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Since everyone is rolling our their predictions for 2013, here’s mine. Don’t worry, it isn’t that 2013 will be the year of mobile or Social TV, or that social media “experts” will finally figure out what R.O.I. actually means. (They won’t. They don’t want to.) I have only one prediction for you, and it’s basically this: there is a very good chance that 12 months from now, we will learn that 90% of CEOs have lost faith in marketers.

It should be said that there are tons of solid professionals in Marketing professions, and they will continue to do great work – ethical work – and kick ass. They will solve problems, innovate and teach to others what they’ve learned. Their work and real success will drive everyone forward. Look for new knowledge, new methods and new insights. Real ones. Also look for new software, platforms and products they will have helped design or improve that will help you get more done. You already know who these people are. Even if you’ve never met them, you know who they are inside of five minutes when you hear them talk or watch them work. You know the real deal when you see it.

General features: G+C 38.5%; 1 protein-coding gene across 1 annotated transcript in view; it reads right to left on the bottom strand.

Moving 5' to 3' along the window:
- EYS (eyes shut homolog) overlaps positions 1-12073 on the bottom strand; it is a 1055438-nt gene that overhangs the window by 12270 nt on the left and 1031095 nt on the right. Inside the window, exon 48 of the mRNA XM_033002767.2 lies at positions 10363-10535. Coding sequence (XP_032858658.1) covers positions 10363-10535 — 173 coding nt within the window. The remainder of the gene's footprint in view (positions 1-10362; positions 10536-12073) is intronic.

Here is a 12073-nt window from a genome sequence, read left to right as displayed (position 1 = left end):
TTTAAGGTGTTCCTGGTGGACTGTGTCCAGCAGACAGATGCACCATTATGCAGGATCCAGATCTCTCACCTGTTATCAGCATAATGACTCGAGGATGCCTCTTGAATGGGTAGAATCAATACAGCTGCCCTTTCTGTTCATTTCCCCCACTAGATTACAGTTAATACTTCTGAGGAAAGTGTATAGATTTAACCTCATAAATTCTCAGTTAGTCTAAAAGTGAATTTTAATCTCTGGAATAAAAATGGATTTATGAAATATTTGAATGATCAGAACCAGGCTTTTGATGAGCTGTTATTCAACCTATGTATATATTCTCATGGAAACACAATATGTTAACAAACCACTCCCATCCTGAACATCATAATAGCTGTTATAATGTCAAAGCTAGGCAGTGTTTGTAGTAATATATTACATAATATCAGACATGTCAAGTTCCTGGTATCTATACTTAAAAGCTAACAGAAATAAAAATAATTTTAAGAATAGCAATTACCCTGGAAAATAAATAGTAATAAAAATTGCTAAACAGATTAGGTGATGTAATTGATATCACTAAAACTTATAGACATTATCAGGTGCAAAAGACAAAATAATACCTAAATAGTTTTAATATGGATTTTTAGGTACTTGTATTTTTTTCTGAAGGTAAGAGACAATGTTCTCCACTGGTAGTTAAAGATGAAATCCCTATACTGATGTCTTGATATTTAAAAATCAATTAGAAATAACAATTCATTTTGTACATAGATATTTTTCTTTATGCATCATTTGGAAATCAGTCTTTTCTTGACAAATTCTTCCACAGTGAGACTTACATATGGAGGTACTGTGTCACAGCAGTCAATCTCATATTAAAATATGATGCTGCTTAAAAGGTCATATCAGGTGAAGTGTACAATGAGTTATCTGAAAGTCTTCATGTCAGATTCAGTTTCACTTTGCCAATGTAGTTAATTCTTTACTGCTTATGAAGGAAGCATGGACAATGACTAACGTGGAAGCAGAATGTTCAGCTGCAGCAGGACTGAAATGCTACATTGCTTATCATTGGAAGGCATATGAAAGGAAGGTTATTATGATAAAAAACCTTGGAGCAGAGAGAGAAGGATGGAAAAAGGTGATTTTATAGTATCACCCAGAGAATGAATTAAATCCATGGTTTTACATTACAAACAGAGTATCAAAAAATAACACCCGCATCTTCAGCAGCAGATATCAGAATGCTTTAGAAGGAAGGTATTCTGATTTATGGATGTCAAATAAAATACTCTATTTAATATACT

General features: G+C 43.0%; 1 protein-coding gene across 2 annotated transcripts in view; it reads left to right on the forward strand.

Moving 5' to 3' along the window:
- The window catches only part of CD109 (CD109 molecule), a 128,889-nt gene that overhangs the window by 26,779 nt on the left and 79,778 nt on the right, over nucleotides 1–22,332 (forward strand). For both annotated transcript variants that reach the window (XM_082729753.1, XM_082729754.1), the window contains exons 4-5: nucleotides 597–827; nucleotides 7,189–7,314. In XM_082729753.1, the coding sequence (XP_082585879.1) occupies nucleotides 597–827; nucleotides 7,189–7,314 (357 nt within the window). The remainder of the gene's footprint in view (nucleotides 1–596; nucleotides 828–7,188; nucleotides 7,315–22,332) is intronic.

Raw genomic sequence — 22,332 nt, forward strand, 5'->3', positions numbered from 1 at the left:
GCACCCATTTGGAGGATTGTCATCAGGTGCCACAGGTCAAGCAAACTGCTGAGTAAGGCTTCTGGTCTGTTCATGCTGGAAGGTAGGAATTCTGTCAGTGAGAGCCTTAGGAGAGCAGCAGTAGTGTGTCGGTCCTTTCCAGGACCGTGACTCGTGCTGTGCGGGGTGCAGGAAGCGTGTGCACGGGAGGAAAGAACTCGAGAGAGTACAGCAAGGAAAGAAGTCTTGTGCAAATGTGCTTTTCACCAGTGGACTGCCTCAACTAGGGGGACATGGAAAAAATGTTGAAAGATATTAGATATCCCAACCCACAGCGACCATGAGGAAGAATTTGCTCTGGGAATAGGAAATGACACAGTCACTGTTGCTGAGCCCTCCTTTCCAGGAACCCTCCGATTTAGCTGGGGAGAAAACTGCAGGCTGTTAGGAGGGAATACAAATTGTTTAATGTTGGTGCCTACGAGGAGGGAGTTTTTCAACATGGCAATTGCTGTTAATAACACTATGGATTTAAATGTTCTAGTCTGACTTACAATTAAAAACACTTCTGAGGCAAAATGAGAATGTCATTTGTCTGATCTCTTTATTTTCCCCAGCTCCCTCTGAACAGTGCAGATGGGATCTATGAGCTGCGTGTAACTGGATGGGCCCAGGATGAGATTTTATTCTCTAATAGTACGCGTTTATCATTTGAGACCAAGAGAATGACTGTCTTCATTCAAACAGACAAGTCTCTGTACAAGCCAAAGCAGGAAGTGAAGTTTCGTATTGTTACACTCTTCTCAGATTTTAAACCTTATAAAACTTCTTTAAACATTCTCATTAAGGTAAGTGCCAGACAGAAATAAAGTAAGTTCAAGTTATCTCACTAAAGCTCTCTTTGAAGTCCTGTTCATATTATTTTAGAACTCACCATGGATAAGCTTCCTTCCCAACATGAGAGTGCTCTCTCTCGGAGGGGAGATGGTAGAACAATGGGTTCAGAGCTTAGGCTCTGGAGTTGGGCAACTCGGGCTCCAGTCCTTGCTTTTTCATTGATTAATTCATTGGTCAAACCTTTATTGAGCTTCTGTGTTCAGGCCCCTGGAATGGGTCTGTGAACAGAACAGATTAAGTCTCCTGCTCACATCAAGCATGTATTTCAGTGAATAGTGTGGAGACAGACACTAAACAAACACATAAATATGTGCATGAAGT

But the flip side is that the same hacks and posers who faked it all through 2012 and 2011 and 2010 and 2009 and 2008 will continue to lie and sell bullshit in 2013. Why? Because it’s easier. Because they’ve gotten a free pass so far. Because there’s good money to be made, selling bullshit. Because there’s a business model behind it and an “industry” to drive it, complete with metrics and equations and conferences and publishers all lining up to make their buck off confused senior managers with budgets to burn. There’s no incentive for any of this to stop. None. Nobody who has spent the last five years selling bullshit and building a personal brand around it is going to wake up tomorrow and have an epiphany. They know what they’re doing. They’ve been doing it long enough. If they had a conscience or an ounce of professional responsibility, they wouldn’t have chosen that path. They won’t “self-deport” from their trajectory of made-up success and industry status. Not until the speaker invitations and the money dry up. We’ll have to wait until they get fired or move on to the next scam.